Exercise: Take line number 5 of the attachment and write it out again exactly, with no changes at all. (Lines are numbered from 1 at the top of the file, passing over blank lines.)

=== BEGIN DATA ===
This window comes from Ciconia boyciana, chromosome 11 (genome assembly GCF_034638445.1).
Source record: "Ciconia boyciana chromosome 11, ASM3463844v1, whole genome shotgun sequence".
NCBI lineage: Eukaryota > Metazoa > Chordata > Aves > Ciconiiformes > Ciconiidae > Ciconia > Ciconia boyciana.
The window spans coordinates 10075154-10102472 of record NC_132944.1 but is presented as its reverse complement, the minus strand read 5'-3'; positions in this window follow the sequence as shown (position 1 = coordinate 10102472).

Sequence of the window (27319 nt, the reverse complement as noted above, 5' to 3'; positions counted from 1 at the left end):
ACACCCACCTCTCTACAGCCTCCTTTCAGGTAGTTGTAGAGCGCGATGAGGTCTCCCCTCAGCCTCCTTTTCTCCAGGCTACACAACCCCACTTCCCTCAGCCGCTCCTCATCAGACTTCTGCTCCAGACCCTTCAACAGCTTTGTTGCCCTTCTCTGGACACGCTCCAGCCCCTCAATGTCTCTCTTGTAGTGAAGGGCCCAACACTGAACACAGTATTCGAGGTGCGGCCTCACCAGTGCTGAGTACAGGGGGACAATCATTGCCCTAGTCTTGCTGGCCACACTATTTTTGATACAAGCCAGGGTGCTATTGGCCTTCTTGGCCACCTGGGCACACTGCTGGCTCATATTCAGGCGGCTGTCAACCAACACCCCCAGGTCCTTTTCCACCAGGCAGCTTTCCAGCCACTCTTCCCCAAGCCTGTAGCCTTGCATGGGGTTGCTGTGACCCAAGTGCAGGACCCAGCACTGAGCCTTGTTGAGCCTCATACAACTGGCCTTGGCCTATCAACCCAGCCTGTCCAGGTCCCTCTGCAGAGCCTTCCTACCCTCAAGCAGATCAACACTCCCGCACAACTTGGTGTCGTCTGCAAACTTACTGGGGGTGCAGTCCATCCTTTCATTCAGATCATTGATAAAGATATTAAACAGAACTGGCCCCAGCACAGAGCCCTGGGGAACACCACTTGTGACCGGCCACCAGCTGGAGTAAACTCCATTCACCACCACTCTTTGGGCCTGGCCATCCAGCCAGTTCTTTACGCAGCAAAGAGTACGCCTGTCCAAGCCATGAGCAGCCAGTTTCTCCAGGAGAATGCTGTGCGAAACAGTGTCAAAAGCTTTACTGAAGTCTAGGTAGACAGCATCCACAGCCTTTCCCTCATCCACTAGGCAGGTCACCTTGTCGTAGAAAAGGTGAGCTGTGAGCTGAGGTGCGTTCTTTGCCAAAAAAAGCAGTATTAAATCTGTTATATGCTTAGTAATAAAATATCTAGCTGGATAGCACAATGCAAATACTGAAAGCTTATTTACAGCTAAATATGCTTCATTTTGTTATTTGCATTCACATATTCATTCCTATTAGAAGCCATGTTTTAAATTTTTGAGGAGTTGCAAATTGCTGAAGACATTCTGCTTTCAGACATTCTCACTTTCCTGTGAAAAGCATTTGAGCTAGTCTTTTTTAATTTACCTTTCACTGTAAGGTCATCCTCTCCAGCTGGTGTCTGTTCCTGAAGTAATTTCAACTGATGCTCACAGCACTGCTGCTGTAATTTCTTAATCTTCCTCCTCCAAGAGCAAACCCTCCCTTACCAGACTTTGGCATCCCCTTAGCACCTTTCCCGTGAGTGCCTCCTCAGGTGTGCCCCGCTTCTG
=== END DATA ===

Sequence of the window (27319 nt, the reverse complement as noted above, 5' to 3'; positions counted from 1 at the left end):